Was there some deeper underlying cause of middle-aged whites’ turn to opioid pain relievers? Not necessarily. Lots of Americans experience pain. On average, we have nine surgeries during our lives.44 One in four each year experience back or neck pain significant enough to see a doctor for help, and two in three will at some point in their life.45 One in ten has kidney stones.46 In this context, the growing availability of opioid pain relievers in a nonstigmatized form (prescription pills), coupled with their addictiveness, may have been enough to launch the epidemic.
Life expectancy in the United States has increased significantly over the past century, due to reductions in many of the major sources of premature death. Yet given our national affluence and heavy spending on healthcare, Americans’ life expectancy is surprisingly low — the lowest among the world’s rich democratic nations — and it has increased comparatively little over the past generation. We don’t have a good explanation for why.
There’s a sizable gap in longevity between white and black Americans, but it has shrunk considerably in recent decades. The gap between Americans with more and less income, by contrast, has increased. Here too scientists haven’t yet figured out the main determinant(s).
Since 1999, the death rate among middle-aged whites has increased, in contrast to that of African Americans, Hispanic Americans, and similarly-aged persons in most other affluent countries. The growing availability of opioid pain relievers appears to be the chief cause.
- Angus Deaton, The Great Escape, Princeton University Press, 2013, ch. 2. ↩
- Deaton, The Great Escape, ch. 4. ↩
- Hans Rosling, “200 Years, 200 Countries, 4 Minutes,” Gapminder; Deaton, The Great Escape; OECD, Health at a Glance, 2015, ch. 3. ↩
- Lane Kenworthy, “America Is Exceptional … and Ordinary,” The Good Society. ↩
- Elizabeth Arias, Melonie Heron, and Betzaida Tejada-Vera, “United States Life Tables Eliminating Certain Causes of Death, 1999-2001,” National Vital Statistics Reports 61-9, 2013. ↩
- OECD, Health at a Glance 2017, ch. 2. ↩
- James S. House, Beyond Obamacare: Life, Death, and Social Policy, Russell Sage Foundation, 2015; Austin Frakt, “Medical Mystery: Something Happened to U.S. Health Spending After 1980,” New York Times, 2018. ↩
- One death per 800 uninsured persons. Benjamin D. Sommers, Atul A. Gawande, and Katherine Baicker, “Health Insurance Coverage and Health — What the Recent Evidence Tells Us,” New England Journal of Medicine, 2017; Steffie Woolhandler and David U. Himmelstein, “The Relationship of Health Insurance and Mortality: Is Lack of Insurance Deadly?,” Annals of Internal Medicine, 2017. ↩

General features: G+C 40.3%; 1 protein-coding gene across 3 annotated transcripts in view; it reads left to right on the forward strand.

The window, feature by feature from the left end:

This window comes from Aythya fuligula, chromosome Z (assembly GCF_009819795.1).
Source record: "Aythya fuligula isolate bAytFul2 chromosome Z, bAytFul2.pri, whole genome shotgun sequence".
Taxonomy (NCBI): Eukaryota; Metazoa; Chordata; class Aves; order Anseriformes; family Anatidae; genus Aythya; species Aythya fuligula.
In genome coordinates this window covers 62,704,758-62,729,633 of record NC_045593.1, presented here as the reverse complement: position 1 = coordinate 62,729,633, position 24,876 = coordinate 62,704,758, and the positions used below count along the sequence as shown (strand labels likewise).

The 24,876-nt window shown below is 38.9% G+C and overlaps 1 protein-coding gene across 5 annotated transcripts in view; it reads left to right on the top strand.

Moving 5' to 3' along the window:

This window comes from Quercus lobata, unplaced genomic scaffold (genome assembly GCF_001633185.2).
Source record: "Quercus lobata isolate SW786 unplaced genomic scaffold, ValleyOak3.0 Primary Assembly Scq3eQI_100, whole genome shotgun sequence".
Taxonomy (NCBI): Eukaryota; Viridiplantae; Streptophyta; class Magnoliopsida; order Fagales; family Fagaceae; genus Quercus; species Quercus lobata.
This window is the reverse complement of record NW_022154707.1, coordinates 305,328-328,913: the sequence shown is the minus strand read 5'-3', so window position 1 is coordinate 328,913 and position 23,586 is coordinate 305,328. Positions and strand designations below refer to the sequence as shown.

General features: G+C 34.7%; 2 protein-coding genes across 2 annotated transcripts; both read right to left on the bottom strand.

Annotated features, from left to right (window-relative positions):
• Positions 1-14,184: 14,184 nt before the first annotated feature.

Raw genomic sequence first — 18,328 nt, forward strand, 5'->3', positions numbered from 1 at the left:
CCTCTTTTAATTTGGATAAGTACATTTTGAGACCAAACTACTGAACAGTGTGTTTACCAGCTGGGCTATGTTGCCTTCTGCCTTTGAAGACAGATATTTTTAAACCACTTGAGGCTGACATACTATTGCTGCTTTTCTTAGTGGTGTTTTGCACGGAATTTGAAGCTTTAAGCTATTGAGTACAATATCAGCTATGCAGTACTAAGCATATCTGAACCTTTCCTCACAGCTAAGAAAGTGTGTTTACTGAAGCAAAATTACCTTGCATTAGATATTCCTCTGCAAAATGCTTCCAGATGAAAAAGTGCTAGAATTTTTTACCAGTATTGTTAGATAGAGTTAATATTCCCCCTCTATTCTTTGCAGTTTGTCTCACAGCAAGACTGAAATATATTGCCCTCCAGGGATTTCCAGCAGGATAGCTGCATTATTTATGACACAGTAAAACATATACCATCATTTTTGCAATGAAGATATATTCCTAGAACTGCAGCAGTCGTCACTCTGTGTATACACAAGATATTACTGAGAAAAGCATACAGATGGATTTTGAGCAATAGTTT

- OECD, Health at a Glance, 2015, ch. 3. ↩
- Centers for Disease Control, National Center for Health Statistics, Health, United States, 2015, table 47, using National Health Interview Survey data; OECD, Health at a Glance, 2015, figure 4.1. ↩
- Lane Kenworthy, “Mental Health,” The Good Society. ↩
- Lane Kenworthy, “Safety,” The Good Society. ↩
- Lane Kenworthy, “Weight Moderation,” The Good Society. ↩
- Centers for Disease Control, National Center for Health Statistics, “United States Life Tables, 2011,” National Vital Statistics Reports, 2015, table 19. ↩
- National Center for Health Statistics, “Special Feature on Racial and Ethnic Health Disparities,” Health, United States, 2015; Sabrina Tavernise, “Blacks See Gains in Life Expectancy,” New York Times, 2016. ↩
- Michael Marmot, The Health Gap, Bloomsbury Press, 2015. ↩
- Beth C. Truesdale and Christopher Jencks, “The Health Effects of Income Inequality: Averages and Disparities,” Annual Review of Sociology, 2016. See also Congressional Budget Office, “Growing Disparities in Life Expectancy,” Economic and Budget Issue Brief, 2008; Christopher Jencks, “The Poor Die Young: What’s Killing Them?,” unpublished, 2009; S. Jay Olshansky et al, “Differences in Life Expectancy Due to Race and Educational Differences Are Widening, and Many May Not Catch Up,” Health Affairs, 2012; Annie Lowrey, “Income Gap, Meet the Longevity Gap,” New York Times, 2014. ↩
- Ronald Lee et al, The Growing Gap in Life Expectancy by Income, National Academies Press, 2015, figure 3-6, using National Health Interview Survey data. ↩
- See below. ↩